The Caps are running out of time. Are they running out of fight?

The Caps are running out of time. Are they running out of fight?

Tooba Shakir 54 years ago 0 0

Nick Jensen sat slumped down in his stall at KeyBank Center in Buffalo with a blank look on his face and a thousand-yard stare in his eyes. The 33-year-old defenseman had just finished playing his fourth-most minutes of the season, just two nights after playing his second most.

Just a few feet away, a hoarse-voiced Charlie Lindgren met with the media, attempting to sum up how the Washington Capitals had fallen short against the Sabres and where it left them going forward.

The 30-year-old goaltender, who has shouldered the largest workload of his professional career this season and is one of the main reasons Washington has — or had — a prayer of making it to the Stanley Cup playoffs, was nearly out of answers after the 4-2 loss. He was one of the first players to verbalize his steadfast belief that the Capitals would be able to make it back into the postseason this year. After a disappointing result in a game Washington needed to win, his dejection drove home the reality of what the Capitals are facing.

“I don’t even know,” Lindgren said when asked where the game got away from his team. “They get that first [goal] off a tip, one minute left in the first. I thought we had a really good first period, actually. I’m not sure. Overall, I thought we did some really good things. Again, it’s really frustrating to come up on the wrong side of it tonight.”

It took everything Washington had still to be in the race in the Eastern Conference going into the final week of the regular season. On Jan. 12, the Capitals were in 12th place in the East with 44 points, three behind the Tampa Bay Lightning for the second wild-card spot. On Feb. 12, they were in 11th, six points back of the Detroit Red Wings in eighth. On March 12, they were in 10th, three points behind the New York Islanders.

And now, entering Friday’s games, they were in ninth, one point behind the Pittsburgh Penguins. Washington has gone 18-17-5 over the past three months, feeling as if it was on the verge of elimination nearly every step of the way. Remaining in the fight required a significant effort, both mentally and physically, to turn in the kind of tight-checking, hard-fought games the Capitals have to play to win.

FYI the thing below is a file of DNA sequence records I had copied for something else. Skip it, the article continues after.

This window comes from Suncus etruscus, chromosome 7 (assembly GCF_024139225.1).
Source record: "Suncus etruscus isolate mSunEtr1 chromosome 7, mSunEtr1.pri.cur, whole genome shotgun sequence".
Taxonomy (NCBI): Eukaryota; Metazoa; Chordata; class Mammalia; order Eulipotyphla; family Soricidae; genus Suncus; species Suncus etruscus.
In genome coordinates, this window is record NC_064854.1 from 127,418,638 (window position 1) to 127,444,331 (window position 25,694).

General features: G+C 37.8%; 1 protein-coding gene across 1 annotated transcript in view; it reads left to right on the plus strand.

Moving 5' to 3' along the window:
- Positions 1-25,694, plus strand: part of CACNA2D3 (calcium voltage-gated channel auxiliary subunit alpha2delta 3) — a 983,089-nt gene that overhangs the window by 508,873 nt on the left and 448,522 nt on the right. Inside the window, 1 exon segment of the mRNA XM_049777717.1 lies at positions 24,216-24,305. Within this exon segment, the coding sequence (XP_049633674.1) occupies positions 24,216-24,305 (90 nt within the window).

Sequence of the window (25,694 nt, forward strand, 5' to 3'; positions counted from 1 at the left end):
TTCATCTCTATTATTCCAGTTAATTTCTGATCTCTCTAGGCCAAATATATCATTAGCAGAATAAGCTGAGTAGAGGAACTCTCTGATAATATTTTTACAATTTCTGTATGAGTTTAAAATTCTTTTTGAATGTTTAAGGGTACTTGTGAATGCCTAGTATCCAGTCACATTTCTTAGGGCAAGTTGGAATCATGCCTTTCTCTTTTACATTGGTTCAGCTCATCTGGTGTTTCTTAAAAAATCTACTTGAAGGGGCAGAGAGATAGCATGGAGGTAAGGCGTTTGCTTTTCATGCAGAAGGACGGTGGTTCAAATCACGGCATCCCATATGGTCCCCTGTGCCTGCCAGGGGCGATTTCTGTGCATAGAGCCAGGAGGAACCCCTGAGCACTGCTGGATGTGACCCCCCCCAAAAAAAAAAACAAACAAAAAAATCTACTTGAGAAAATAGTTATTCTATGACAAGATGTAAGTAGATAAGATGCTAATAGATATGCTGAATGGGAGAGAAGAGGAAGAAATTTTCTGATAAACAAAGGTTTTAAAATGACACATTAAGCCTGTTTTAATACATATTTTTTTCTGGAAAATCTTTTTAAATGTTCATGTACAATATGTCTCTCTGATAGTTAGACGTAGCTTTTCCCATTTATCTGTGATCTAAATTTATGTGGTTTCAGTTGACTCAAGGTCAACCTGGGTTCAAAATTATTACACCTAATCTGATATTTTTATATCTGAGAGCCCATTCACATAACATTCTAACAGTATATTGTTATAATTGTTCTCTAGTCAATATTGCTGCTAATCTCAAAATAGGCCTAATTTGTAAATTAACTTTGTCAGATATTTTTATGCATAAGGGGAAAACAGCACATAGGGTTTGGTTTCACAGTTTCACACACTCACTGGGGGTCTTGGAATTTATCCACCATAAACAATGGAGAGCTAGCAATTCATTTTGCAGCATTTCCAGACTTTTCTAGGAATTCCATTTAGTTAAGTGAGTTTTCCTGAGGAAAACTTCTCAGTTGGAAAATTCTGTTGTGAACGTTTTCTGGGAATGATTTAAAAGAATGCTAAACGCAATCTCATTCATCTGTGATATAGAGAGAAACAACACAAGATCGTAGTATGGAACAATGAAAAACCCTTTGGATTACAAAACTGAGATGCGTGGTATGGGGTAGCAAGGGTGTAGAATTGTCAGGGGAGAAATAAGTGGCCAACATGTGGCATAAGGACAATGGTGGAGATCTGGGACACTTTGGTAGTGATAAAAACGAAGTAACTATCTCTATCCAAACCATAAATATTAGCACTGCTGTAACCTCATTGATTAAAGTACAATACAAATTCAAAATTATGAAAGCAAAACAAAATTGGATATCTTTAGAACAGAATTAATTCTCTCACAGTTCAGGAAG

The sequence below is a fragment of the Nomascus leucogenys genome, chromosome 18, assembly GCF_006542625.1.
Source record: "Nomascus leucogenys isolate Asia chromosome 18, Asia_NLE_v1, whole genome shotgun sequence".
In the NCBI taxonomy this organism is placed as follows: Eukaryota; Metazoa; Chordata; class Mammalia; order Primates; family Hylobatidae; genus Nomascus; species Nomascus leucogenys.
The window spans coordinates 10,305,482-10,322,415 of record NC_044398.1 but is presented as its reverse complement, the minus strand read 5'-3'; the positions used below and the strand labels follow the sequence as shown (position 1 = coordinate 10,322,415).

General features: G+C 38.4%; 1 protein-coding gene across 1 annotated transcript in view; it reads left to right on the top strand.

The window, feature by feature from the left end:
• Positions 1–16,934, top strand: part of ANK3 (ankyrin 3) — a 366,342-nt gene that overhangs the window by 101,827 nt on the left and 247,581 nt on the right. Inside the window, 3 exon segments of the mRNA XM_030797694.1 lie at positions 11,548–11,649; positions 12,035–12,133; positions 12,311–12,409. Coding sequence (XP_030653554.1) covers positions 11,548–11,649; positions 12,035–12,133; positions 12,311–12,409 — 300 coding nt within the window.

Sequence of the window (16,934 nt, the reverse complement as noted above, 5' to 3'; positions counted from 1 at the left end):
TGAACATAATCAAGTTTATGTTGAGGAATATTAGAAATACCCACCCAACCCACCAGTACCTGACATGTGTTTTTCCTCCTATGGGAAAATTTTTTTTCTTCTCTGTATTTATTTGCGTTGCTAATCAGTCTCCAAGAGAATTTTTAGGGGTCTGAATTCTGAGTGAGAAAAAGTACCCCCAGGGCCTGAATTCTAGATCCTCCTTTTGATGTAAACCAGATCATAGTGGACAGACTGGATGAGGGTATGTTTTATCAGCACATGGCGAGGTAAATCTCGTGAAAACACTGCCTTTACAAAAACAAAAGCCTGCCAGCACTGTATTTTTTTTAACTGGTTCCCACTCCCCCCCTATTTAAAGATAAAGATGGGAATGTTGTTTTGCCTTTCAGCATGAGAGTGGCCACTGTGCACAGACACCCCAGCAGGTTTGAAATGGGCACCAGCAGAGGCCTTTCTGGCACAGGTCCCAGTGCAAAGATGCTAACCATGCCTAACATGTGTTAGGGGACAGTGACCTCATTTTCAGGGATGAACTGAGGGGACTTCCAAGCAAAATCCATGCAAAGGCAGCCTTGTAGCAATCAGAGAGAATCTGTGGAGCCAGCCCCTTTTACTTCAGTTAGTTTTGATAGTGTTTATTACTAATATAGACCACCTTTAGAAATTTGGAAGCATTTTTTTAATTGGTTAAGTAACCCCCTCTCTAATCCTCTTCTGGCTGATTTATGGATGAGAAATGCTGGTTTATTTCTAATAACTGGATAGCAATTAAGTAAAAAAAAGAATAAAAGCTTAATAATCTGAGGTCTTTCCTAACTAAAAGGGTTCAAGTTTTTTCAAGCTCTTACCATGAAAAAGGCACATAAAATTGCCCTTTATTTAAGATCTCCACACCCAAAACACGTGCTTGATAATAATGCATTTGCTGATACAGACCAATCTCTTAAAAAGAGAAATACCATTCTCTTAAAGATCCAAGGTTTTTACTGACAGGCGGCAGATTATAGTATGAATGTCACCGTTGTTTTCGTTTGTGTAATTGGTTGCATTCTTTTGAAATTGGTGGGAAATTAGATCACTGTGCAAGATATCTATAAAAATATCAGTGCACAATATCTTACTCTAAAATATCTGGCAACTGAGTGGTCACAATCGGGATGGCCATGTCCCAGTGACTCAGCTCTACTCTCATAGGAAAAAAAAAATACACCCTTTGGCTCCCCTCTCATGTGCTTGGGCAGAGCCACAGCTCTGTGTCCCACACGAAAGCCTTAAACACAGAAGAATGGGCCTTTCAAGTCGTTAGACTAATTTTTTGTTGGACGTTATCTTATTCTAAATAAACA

It seems now, with three games remaining, that the energy expended to stay afloat may have left Washington just short of what it needs to get across the finish line.

“You certainly are aware of the mental strain that the last three months has put on the group, especially with the amount of young players going through it for the first time,” Washington Coach Spencer Carbery said Friday. “But then my head goes to this is the best time of the year to be playing meaningful games. That’s where you just drum up that extra bit of motivation and attention to detail and mental fortitude to perform at your best in these situations.”

The problem for the Capitals is that they have had to drum up that extra bit of motivation for three months. It hasn’t always been there — ugly, blowout losses are scattered throughout that stretch — but when they have fallen short, by and large they have bounced back with better efforts and more complete performances.

They also have played their past 19 games, from March 7 until Thursday, in the span of just 35 days, with two days off between games only once in that span. The schedule isn’t kind to any team around the NHL, but the relentless grind coupled with the intense way Washington has to play to win games hasn’t done the Capitals any favors.

“I mean yeah, it’s definitely challenging,” defenseman Trevor van Riemsdyk said. “But I think we’ve got a lot of veteran guys who know how to take those challenges on and have been through it before. It’s not like it’s a first-time experience and it’s really grinding on you. I think guys know when they get to the rink to be dialed in and be prepared. Be able to play each game, put it behind you.

“Win, loss, doesn’t matter. Just try to play the right way. … We’re still right there. I think obviously the next three games are huge. Feels like we’ve got to win them all, and that starts with tomorrow. Just got to have a singular focus and get the job done.”

Washington’s final stretch of three games in four nights, beginning with the Tampa Bay Lightning on Saturday at Capital One Arena, will be no less grueling than what it has experienced over the past three months. Carbery believes in the resolve of his group, and the Capitals have used that resolve to get themselves to within a point of the postseason with three games remaining.

“We’ve continued to respond or fight, scratch, claw, however you want to describe it, in this scenario for the last three months,” Carbery said. “I believe genuinely that it’ll be no different tomorrow in how we play. Does that mean we’re going to win the hockey game? Hopefully. Doesn’t mean it’s a guarantee, but I know this group by now and I’m fairly confident that we’ll put everything we have into tomorrow and trying to find a result.”

There’s little doubt that Washington will put everything it has into Saturday’s game. The question, though, is just how much it has left.

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